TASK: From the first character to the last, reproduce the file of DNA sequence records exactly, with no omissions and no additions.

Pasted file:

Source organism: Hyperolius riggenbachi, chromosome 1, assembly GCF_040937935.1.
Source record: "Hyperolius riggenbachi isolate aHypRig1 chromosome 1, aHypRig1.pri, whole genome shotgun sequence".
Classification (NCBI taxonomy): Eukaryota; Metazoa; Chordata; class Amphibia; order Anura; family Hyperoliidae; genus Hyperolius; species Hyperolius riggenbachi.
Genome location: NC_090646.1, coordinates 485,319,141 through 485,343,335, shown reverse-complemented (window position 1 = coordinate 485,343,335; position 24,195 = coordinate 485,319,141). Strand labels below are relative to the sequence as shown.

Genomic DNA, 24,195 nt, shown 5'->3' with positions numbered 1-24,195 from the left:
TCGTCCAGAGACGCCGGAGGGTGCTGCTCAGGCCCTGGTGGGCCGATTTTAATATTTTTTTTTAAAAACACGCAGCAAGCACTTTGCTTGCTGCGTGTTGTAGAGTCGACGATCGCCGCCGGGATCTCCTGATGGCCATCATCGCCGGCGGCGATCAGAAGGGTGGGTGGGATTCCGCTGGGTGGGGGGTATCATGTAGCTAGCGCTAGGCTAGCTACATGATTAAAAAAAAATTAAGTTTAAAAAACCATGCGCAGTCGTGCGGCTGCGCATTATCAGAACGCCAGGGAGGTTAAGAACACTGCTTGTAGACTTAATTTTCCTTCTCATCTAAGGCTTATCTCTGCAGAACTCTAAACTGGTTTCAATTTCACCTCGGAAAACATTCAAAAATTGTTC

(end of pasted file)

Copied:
Source organism: Hyperolius riggenbachi, chromosome 1, assembly GCF_040937935.1.
Source record: "Hyperolius riggenbachi isolate aHypRig1 chromosome 1, aHypRig1.pri, whole genome shotgun sequence".
Classification (NCBI taxonomy): Eukaryota; Metazoa; Chordata; class Amphibia; order Anura; family Hyperoliidae; genus Hyperolius; species Hyperolius riggenbachi.
Genome location: NC_090646.1, coordinates 485,319,141 through 485,343,335, shown reverse-complemented (window position 1 = coordinate 485,343,335; position 24,195 = coordinate 485,319,141). Strand labels below are relative to the sequence as shown.

Genomic DNA, 24,195 nt, shown 5'->3' with positions numbered 1-24,195 from the left:
TCGTCCAGAGACGCCGGAGGGTGCTGCTCAGGCCCTGGTGGGCCGATTTTAATATTTTTTTTTAAAAACACGCAGCAAGCACTTTGCTTGCTGCGTGTTGTAGAGTCGACGATCGCCGCCGGGATCTCCTGATGGCCATCATCGCCGGCGGCGATCAGAAGGGTGGGTGGGATTCCGCTGGGTGGGGGGTATCATGTAGCTAGCGCTAGGCTAGCTACATGATTAAAAAAAAATTAAGTTTAAAAAACCATGCGCAGTCGTGCGGCTGCGCATTATCAGAACGCCAGGGAGGTTAAGAACACTGCTTGTAGACTTAATTTTCCTTCTCATCTAAGGCTTATCTCTGCAGAACTCTAAACTGGTTTCAATTTCACCTCGGAAAACATTCAAAAATTGTTC